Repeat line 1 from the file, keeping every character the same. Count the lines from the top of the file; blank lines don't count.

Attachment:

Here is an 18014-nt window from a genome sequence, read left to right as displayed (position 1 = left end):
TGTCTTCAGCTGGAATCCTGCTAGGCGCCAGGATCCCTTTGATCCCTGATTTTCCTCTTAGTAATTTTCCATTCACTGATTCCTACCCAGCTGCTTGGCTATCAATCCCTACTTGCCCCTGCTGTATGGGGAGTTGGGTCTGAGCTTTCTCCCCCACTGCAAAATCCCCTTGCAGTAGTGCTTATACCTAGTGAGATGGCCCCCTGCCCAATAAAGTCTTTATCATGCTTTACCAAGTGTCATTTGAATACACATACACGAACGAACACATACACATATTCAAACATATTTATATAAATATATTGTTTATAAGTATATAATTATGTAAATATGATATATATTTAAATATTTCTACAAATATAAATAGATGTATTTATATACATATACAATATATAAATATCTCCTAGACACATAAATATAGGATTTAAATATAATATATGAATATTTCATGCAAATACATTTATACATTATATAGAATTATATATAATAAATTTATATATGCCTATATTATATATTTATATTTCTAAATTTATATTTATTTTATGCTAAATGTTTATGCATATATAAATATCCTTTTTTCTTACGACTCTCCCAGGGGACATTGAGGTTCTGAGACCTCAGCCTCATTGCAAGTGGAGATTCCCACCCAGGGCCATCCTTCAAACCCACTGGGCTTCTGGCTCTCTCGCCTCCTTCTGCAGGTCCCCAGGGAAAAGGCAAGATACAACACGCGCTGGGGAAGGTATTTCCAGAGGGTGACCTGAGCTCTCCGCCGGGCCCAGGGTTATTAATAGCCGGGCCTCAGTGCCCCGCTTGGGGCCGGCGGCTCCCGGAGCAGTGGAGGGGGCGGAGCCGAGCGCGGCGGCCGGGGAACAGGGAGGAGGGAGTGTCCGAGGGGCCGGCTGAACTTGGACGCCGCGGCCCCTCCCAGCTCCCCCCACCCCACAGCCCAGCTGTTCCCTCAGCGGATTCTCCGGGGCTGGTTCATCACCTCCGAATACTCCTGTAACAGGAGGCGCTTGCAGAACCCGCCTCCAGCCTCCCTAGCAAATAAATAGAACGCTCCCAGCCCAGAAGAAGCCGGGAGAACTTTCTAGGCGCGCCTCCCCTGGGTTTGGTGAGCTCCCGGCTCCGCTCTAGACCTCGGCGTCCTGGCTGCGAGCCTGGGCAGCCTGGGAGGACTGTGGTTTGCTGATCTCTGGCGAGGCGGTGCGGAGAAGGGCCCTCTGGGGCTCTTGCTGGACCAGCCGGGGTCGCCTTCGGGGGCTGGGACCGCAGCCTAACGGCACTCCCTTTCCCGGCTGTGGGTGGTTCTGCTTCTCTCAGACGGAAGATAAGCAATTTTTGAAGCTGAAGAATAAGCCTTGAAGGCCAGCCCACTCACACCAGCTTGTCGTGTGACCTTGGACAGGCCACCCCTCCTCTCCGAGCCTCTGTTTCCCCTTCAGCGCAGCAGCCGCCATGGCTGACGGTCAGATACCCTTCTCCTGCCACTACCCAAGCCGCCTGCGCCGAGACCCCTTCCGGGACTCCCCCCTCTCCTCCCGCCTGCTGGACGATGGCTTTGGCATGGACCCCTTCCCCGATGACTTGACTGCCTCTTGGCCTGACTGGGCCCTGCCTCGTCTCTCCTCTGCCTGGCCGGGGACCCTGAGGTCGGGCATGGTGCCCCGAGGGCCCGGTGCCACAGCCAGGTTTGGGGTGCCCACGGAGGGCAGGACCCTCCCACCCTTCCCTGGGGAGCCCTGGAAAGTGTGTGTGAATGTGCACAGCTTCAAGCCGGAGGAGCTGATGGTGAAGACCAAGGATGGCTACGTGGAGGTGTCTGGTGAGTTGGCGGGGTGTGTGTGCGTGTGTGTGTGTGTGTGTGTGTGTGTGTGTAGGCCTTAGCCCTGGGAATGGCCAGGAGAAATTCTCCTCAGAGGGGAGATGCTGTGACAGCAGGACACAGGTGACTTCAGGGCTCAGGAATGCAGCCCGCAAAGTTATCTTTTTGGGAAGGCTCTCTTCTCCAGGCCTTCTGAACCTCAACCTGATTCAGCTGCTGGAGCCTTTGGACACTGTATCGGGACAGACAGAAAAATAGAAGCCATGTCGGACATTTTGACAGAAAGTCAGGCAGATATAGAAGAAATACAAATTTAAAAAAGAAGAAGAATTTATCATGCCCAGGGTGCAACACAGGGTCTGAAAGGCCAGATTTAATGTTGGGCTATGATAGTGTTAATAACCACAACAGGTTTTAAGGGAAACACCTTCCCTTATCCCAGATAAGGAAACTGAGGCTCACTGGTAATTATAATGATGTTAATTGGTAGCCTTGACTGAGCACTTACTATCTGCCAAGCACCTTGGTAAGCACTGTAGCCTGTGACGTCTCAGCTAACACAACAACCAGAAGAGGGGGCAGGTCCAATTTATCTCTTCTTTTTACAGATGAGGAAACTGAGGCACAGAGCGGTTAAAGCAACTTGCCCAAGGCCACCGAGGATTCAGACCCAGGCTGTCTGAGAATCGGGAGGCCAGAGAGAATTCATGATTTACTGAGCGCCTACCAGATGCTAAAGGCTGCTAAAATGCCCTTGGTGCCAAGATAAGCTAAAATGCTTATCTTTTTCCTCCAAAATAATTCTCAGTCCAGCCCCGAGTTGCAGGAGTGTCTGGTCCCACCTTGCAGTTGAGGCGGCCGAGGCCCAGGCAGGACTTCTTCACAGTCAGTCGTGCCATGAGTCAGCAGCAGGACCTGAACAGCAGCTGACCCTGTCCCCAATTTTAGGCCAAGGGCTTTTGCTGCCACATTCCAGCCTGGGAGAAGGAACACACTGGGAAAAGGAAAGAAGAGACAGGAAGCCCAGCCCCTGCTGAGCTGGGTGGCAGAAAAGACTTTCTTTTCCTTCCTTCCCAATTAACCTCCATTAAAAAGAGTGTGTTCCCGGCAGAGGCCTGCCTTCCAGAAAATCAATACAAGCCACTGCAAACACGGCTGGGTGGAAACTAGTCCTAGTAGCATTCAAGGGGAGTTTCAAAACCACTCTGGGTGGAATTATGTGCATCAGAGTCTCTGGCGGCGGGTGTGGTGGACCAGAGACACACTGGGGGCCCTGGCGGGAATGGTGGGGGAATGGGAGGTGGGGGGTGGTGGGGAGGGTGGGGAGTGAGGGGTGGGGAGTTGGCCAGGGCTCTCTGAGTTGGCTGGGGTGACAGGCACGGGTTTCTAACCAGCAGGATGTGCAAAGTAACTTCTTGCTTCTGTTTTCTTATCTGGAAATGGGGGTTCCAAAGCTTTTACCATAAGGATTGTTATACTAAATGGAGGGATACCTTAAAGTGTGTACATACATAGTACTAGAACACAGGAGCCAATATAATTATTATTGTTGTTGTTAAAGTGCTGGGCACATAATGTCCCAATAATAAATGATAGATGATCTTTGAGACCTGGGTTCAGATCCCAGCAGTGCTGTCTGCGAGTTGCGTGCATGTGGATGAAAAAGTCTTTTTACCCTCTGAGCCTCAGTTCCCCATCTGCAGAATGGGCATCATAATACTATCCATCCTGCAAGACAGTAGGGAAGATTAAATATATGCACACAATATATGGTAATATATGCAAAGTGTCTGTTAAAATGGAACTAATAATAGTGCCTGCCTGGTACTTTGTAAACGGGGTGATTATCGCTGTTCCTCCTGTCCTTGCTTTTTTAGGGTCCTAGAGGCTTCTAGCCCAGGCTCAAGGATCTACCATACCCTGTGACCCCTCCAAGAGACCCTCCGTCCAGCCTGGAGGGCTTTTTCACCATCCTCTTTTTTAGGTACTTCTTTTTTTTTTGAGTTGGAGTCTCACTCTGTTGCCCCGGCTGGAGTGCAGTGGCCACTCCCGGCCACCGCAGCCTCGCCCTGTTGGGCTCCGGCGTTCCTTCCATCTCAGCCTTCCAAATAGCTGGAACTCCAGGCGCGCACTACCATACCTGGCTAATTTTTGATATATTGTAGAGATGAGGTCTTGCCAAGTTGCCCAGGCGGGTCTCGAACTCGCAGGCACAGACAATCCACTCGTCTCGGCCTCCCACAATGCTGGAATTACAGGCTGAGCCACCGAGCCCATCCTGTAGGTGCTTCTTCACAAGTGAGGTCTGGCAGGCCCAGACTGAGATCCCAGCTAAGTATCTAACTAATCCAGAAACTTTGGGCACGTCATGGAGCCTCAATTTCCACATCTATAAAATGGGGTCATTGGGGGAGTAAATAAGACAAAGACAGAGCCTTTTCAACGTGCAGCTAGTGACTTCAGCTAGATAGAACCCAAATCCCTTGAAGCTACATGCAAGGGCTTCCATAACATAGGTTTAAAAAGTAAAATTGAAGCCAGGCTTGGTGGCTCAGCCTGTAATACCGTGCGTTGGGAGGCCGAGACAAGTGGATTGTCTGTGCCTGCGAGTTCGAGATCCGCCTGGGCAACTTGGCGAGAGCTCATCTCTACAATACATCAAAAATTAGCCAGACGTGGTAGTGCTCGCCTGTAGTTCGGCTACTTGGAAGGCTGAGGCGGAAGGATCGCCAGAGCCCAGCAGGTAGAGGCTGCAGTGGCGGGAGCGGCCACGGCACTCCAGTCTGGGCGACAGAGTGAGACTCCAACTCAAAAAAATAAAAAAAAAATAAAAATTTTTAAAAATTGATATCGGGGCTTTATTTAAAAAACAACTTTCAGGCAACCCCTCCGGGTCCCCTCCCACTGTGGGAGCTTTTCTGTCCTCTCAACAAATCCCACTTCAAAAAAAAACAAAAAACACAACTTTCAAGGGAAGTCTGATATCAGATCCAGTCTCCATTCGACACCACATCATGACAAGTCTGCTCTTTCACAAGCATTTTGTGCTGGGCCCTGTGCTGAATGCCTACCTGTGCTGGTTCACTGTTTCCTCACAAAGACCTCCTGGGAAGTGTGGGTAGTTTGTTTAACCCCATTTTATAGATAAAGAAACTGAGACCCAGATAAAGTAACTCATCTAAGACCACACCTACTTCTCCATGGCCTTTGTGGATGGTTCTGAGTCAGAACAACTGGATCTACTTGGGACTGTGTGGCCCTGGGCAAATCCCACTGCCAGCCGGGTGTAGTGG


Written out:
Here is an 18014-nt window from a genome sequence, read left to right as displayed (position 1 = left end):